There are some strong opinions in optimization around having or not having navigation on landing pages. The best thing, of course, is to test.
Headlines are often the most influential element on the page. Many elements may not be noticed on your page but more often than not the headline is noticed as people have been trained to look for and scan headlines for clues to relevance.
Offer testing can lead to huge learning. How does your audience best respond to offers and how does this affect your bottom line results? Does 10% or 25% Off make a difference for AOV or Conversion? Do more act with a dollar offer or a percentage. Do gated offers ($10 off orders of $50 or more) get better metrics than straight percentage off offers?
How do you present your benefits and unique selling propositions? Are bullet points enough or do you need more copy? In what voice are you speaking to visitors (more on this in element variation). What is your mix of content?
Sometimes nothing makes more of an impact than price. If you have the ability to sync price testing with your back end reporting and analytics this is essential to understanding the market value of your products and services.
Those little buttons and links really matter a lot. I love doing MVT on the buttons themselves however as an element in an array you can often get a quick win testing a button or call to action link.
Element variation is the most creative aspect to MVT. It requires a mix of marketing acumen, an understanding of creative and some jigsaw puzzle skills.
The marketing aspect to element variation presents itself in the themes that you create to test against one another. For example the headline can be constructed to be emotional, aspirational, direct, inquisitive, helpful and any number of other themes. These messages can also be presented with a certain voice like peers, experts, underdogs or others.
Creative differentiation is the primary key to testing success. The best test variations will look nothing like one another. Something I do regularly with test designs is, stand 5-10 feet back from my monitor and look at the variations to ensure they are distinct from one another. I’m not talking about background color or font style, I’m talking about radical creative differentiation.
Since we are creating an array these radically different pieces will have to come together in their different combinations and variations and need to present themselves as a unified experience. This is one reason it’s helpful to understand what your array is going to be prior to element creation. Puzzles are fun, just make sure you are not missing any pieces.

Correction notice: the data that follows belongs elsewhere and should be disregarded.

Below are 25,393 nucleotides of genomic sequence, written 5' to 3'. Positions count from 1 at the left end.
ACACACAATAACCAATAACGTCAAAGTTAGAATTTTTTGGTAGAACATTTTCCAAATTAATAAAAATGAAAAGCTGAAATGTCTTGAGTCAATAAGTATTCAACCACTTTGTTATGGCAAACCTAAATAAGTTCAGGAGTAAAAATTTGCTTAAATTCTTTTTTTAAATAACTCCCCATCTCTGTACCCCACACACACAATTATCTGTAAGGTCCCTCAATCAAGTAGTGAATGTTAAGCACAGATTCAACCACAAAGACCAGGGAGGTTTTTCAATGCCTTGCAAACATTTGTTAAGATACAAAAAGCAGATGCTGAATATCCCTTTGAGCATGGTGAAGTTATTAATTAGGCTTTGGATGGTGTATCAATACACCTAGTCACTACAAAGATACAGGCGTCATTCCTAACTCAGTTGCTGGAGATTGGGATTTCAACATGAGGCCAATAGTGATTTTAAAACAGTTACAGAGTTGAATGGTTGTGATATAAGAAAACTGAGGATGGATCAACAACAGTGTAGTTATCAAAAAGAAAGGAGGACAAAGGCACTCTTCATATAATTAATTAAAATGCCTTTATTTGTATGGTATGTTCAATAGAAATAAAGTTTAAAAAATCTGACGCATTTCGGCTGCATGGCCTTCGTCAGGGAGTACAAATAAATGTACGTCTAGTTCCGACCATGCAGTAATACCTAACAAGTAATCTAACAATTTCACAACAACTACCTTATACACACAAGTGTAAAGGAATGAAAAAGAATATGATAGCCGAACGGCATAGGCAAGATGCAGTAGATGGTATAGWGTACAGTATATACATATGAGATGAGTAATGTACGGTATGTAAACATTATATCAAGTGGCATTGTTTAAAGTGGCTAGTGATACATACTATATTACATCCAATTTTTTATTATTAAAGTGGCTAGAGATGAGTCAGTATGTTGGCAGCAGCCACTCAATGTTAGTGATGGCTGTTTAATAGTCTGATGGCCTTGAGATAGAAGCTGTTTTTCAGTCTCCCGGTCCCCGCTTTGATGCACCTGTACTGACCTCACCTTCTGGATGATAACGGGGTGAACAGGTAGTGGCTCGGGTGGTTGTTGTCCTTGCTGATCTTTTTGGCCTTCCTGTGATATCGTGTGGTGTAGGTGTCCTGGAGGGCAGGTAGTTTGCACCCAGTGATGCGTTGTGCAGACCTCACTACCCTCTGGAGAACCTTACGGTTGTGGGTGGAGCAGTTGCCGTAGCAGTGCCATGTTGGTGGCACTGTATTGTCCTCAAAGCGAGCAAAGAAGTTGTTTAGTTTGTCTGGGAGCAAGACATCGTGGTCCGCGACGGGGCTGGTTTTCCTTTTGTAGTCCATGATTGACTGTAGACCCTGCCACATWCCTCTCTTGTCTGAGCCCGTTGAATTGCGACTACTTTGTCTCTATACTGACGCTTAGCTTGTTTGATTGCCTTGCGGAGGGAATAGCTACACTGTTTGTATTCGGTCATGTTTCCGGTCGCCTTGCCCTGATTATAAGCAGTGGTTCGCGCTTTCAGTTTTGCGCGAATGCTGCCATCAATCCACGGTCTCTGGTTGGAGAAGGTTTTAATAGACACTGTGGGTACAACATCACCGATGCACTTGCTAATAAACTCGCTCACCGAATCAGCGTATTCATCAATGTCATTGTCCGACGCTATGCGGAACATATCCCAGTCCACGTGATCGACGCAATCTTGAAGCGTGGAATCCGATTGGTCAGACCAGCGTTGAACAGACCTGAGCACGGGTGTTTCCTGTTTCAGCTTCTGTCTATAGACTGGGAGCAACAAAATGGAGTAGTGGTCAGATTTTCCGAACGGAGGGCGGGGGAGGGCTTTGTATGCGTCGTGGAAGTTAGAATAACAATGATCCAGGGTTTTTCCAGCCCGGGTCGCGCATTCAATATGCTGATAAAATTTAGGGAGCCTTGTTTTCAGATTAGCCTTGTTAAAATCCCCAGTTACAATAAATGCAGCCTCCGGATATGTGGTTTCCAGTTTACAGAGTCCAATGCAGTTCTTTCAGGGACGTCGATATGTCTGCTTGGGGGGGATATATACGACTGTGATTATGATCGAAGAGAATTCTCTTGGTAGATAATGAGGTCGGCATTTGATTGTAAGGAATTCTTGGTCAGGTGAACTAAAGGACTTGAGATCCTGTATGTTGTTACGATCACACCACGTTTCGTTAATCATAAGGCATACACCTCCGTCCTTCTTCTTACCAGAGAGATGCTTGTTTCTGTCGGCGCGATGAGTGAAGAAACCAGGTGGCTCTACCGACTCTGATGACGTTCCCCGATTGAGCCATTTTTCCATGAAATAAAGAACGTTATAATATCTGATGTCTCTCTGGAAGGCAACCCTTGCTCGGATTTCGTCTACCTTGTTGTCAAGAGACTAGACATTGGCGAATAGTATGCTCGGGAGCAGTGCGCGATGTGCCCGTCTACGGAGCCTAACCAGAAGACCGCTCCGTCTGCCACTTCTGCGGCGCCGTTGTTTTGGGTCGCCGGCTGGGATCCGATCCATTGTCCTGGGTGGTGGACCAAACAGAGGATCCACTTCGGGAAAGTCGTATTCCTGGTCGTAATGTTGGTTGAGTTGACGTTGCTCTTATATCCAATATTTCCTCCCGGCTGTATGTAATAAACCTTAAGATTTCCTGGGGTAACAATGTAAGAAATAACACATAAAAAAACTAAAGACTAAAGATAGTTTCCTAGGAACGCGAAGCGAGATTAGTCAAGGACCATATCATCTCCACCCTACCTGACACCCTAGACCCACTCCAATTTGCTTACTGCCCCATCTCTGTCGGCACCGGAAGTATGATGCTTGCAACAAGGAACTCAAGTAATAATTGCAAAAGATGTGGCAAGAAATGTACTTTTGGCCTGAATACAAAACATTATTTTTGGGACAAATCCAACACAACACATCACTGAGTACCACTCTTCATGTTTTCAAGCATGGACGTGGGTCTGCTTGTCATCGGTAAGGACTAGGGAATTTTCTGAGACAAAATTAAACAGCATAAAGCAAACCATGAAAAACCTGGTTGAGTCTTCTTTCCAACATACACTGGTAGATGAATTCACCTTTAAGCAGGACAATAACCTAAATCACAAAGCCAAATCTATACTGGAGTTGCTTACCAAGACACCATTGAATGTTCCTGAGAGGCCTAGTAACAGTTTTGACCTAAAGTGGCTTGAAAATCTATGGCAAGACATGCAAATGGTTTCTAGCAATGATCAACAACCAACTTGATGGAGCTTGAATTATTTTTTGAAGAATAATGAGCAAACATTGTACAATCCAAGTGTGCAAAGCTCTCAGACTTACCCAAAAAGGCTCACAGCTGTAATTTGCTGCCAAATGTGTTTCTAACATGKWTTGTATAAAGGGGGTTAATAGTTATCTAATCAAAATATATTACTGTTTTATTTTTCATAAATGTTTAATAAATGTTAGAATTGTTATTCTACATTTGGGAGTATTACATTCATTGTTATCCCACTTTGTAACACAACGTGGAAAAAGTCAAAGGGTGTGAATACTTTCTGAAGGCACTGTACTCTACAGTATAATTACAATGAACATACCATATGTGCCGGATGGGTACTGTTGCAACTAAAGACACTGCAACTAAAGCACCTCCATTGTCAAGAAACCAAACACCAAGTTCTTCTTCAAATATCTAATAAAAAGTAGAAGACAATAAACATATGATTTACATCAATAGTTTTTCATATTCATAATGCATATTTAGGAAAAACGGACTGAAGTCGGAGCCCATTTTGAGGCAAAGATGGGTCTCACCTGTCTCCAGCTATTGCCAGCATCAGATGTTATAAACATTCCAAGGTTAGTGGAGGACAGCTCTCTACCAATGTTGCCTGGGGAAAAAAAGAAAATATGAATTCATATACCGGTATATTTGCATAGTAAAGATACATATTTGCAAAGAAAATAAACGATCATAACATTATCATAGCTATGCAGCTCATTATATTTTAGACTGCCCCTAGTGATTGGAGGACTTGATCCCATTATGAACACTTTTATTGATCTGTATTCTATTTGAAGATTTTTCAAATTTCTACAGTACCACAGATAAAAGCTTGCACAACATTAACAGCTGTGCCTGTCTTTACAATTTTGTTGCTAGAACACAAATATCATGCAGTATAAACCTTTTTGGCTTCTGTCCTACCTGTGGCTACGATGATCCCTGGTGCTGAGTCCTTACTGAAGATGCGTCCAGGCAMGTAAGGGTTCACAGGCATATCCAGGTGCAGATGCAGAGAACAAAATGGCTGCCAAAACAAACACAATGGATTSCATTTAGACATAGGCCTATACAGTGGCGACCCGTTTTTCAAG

Here are some tactics for element variation that I recommend:
Test things being present or not present. There is no better gauge of what factor of influence they have on performance. More often than not you will find that addition by subtraction is a way to improve your results.
How much information is needed? How should it be presented? What should it be associated with? Should it link out, have icons, bullets, images? Should it be customizable? Does any of it matter? These are all questions a good MVT can answer.
The paradox of choice is a rule that I’ve seen proven countless times in testing. Sometimes it takes a test to prove the value. Other times there has to be more than one choice presented. MVT can help determine how many choices, the order of selection, where or if defaults should be present and any number of other questions around selection.
At RAMP Digital we believe simple is the new sexy. That ajax scroll bar is cool but is it more effective than a static image? How about your navigation, buttons, images. What looks good and what performs well are often two different things. Rich media can be incredibly useful and improve digital experiences and performance immensely but the only way to know is to test.
As mentioned, there are multiple messaging themes that can be tested. This provides really valuable feedback that can be used not only on the web but in other media to find the “voice” that best connects with your target audience or within certain segments. Segmentation is very important when analyzing results based on theme. The classic example is the dating site where the image of a couple performed better with women but the image of a woman alone performed better for men.
Multivariate testing can be a tremendous amount of fun and get you great results but it requires highly dedicated marketers and great creative methodology. Matt Roche the founder of Offermatica once shared three learnings from his time building the most successful multivariate testing tool. I'll end with his great advice for digital marketers.
Content marketing guru at Mailmunch. I’m passionate about writing content that resonates with people. Live simply, give generously, stay happy.